TAMWORTH ā€” A fire completely destroyed the historic barn at the Preserve at Chocorua, a popular events venue, on Sunday night.

No one was injured in the three-alarm blaze, which was reported at just after 10 p.m. Sunday at 88 Philbrick Neighborhood Road in Tamworth.

Responding were fire departments from Tamworth, West Ossipee, Conway, Freedom, Center Ossipee, Madison, Moultonborough and Sandwich, as well as Tamworth Ambulance and North Conway Ambulance.

Tamworth Fire Chief Richard Colcord, interviewed at the scene Monday morning, said, "I believe it was a passerby who noticed the flames in the sky," adding that happened at 10:03 p.m. "It was fully involved then."

The chief said the barn was unoccupied at the time of the fire and confirmed no one was injured. He didn't hold out much hope that a cause would be found. The fire is not considered suspicious.

The Preserve at Chocorua was created as a business in 2015, according to the New Hampshire Secretary of State's Office.

The Preserve's website says the location, formerly known as the Brass Heart Inn, was among the first farms to open its doors to guests and was known as Hayford in the Fields in the late 1890s.

On Monday, Ed Phelps, who owns the Preserve with his wife, Mary, said they recently concluded their wedding season. He added they were grateful no one was hurt.

Phelps said they would be closed until they either get a tent up or rebuild the barn. He declined to comment further, saying they were busy dealing with insurance paperwork.

On Monday afternoon the Phelpses posted a statement on Facebook, saying they were "shaken" but otherwise fine. They thanked the firefighters for their swift response and for saving the adjacent inn.

"As you can imagine, this is a difficult time for us all and we appreciate the outpouring of love and support from so many of our family, friends, clients, and community. As we process this tragic event, we ask for your patience and understanding as we work towards our plans for the future of the venue," said the post signed "the Preserve Family."

Colcord sifted through the rubble Monday with Sol Rosman, an investigator with the New Hampshire Fire Marshal's Office.

"Everything is so destroyed," said Colcord.

Colcord said there was a wedding in the barn on Saturday and then on Sunday it was shown to three potential clients, and everything was "buttoned up" around 5 p.m.

He said Tamworth Fire Capt. Matt Baumann, who arrived ahead of him, did an outstanding job commanding the scene and calling for a third alarm.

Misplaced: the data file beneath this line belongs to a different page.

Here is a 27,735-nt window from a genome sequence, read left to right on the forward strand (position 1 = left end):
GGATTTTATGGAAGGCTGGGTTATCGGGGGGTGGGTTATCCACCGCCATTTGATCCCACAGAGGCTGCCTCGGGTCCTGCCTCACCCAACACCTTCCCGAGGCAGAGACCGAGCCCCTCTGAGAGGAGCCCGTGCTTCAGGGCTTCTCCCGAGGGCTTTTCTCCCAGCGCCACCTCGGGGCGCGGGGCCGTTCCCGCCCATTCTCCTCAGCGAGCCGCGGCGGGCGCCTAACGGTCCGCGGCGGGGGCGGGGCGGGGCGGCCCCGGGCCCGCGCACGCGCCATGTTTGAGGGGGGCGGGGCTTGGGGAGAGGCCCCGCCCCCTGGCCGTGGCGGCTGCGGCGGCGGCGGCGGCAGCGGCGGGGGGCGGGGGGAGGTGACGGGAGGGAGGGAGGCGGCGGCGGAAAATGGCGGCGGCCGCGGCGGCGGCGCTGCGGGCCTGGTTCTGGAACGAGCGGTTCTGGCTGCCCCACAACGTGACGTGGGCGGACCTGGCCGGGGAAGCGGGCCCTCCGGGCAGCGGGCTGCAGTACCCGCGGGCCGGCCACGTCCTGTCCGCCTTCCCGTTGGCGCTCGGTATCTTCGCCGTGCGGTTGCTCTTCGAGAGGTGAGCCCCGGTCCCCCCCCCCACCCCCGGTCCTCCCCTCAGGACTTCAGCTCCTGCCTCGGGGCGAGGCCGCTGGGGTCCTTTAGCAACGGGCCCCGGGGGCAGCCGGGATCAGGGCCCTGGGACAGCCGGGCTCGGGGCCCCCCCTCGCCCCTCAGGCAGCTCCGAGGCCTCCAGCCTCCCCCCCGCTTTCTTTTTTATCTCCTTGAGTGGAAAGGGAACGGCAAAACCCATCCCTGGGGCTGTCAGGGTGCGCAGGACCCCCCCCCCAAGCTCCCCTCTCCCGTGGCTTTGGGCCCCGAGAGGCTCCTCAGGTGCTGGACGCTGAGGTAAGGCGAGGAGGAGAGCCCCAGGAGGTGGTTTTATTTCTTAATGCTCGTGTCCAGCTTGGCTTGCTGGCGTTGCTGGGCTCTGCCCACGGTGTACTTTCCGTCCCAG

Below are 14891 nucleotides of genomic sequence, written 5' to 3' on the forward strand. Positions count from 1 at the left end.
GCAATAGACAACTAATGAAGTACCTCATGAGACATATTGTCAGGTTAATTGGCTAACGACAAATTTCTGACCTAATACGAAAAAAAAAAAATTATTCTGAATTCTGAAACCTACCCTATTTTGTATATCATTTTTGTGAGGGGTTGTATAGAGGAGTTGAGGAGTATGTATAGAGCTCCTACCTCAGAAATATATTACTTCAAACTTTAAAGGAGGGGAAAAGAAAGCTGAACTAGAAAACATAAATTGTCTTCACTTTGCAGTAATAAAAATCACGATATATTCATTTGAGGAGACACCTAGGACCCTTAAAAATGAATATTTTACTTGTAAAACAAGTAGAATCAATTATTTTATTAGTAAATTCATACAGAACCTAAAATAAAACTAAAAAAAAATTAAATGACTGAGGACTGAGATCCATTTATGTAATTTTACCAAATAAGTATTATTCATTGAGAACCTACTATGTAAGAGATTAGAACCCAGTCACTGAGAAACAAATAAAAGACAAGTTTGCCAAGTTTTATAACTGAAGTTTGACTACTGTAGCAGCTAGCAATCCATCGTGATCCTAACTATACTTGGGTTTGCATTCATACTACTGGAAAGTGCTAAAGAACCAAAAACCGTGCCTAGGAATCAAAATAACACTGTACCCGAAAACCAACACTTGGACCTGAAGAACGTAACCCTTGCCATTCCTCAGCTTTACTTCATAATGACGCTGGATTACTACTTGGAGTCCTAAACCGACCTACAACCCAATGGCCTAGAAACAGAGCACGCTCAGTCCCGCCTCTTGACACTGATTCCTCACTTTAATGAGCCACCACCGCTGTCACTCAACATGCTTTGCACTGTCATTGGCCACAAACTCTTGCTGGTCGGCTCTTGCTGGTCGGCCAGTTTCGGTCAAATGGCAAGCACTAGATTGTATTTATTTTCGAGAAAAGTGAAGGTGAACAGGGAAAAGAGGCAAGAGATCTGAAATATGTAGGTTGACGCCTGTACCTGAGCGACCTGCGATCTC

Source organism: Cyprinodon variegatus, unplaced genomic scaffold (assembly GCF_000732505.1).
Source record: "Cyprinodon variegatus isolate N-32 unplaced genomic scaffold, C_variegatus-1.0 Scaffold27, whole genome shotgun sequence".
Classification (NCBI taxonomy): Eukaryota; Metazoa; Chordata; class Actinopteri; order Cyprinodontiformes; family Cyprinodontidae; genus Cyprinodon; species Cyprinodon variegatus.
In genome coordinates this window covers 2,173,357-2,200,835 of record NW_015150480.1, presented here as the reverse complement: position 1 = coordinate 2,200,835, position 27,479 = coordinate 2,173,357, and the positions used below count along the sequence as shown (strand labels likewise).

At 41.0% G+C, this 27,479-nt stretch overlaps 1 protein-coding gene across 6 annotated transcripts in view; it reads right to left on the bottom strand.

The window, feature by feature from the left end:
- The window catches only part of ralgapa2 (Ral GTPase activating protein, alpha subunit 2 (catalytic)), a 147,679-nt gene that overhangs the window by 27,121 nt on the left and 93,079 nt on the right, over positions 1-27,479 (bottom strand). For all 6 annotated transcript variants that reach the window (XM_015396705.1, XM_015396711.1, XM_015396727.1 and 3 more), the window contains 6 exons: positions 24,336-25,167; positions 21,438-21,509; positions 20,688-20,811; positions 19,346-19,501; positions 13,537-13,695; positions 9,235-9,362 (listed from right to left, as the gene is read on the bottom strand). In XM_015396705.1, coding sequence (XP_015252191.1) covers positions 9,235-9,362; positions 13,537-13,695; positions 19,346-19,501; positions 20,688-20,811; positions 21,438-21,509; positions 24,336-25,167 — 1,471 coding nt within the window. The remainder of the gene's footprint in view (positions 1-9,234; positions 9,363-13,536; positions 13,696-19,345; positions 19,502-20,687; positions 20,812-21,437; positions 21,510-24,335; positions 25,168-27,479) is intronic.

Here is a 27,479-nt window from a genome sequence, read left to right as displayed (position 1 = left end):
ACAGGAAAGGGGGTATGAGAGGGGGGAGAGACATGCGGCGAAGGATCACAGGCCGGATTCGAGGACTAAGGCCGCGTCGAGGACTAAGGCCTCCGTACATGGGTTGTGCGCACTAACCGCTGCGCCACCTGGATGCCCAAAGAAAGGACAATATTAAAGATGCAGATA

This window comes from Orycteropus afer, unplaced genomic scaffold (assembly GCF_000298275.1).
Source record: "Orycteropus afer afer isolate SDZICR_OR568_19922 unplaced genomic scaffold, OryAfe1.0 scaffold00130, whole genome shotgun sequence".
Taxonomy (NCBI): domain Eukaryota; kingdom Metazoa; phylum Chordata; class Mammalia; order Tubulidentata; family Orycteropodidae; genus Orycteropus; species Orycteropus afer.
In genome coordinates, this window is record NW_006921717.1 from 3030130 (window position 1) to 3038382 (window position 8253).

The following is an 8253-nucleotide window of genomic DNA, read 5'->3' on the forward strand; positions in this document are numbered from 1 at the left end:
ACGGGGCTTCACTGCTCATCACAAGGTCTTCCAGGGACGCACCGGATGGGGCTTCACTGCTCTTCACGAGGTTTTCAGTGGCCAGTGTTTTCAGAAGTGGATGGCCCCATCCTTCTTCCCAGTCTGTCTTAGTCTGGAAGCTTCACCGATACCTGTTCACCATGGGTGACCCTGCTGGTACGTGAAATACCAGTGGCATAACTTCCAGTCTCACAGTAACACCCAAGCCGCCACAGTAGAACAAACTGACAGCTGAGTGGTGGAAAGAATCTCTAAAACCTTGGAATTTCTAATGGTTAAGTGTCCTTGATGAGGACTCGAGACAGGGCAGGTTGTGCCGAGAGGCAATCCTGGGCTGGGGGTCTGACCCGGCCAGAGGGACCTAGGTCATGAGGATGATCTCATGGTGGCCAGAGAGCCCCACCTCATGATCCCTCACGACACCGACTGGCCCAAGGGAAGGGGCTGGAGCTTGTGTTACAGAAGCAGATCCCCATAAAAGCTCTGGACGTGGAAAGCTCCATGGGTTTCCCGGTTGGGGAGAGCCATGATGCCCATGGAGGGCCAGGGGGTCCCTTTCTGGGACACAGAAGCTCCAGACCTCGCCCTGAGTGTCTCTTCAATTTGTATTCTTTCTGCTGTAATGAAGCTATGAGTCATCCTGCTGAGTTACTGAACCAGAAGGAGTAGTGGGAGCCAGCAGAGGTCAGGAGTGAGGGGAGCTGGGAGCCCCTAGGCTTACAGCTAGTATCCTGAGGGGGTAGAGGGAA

Baumann, he said was able to call for help to area fire departments and make sure enough water was available to knock down the fire, plus defend the nearby inn, which was only a driveway away, said Colcord.

"I'm so proud of Capt. Baumann. He didn't hesitate to call for help, and he already wrote this (the barn) off because there was nothing to save and they concentrated on (the inn). Then he asked for another crew for the brush fire," said Colcord, adding that as many as 40 firefighters arrived from area towns. "We are grateful for the help."

Colcord said the heat from the barn fire, as well as water from the hoses, broke windows of the inn building.

"You can see some of the char," said Colcord, referring to burn marks on the side of the inn.

Half of a Polaris ATV also melted.

Colcord wasn't sure where the ATV was during the fire.

Colcord said the firefighters cleaned the scene at roughly 4 a.m.

Colcord said he watched the scene overnight to make sure nobody attempted to alter anything and to keep an eye on hot spots.

Long ime Tamworth resident George Cleveland called the loss of the barn "such a tragedy."

He said said the Phelpses had turned the preserve's barn into a place with an international reputation.

"The Phelpses put so much blood, sweat and tears into that venue," said Cleveland, who has officiated as justice of the peace at many weddings and attended other events at the Preserve.

The news traveled widely and was on WMUR and even U.S. News & World Report via The Associated Press.

Cleveland recalled that before it was the Preserve or the Brass Heart Inn, the place was known as Stafford's in the Field and was owned by Fred and Ramona Stafford. Back in the 1960s, it was featured in a well-read travel book called "Country Inns and Backroads."

He also recalled that Fred Stafford was known as "the rock 'n' roll king of Carroll County" as the barn was where bands from the greater Boston area would play. Ramona Stafford, he said, was known for her incredible cooking.

Cleveland recalled going to a concert there one night in the late 1960s in a VW bug that he borrowed from his brother-in-law. When the police checked for contraband, they found a bottle of bourbon that Cleveland didn't know was in there. Luckily for Cleveland, who was well under age, the officer just poured out the alcohol.

"The concerts on summer nights were a rite of passage for many young people in Carroll County," said Cleveland. "If those walls could talk, oh my."

Tamworth Economic Development Committee Chair Pat Farley said she took to the Tamworth Exchange email group to see if she could get ideas for assisting the Phelpses in getting the barn going again.

"We are all in support of bringing it back better than ever," said Farley, speaking for the community.

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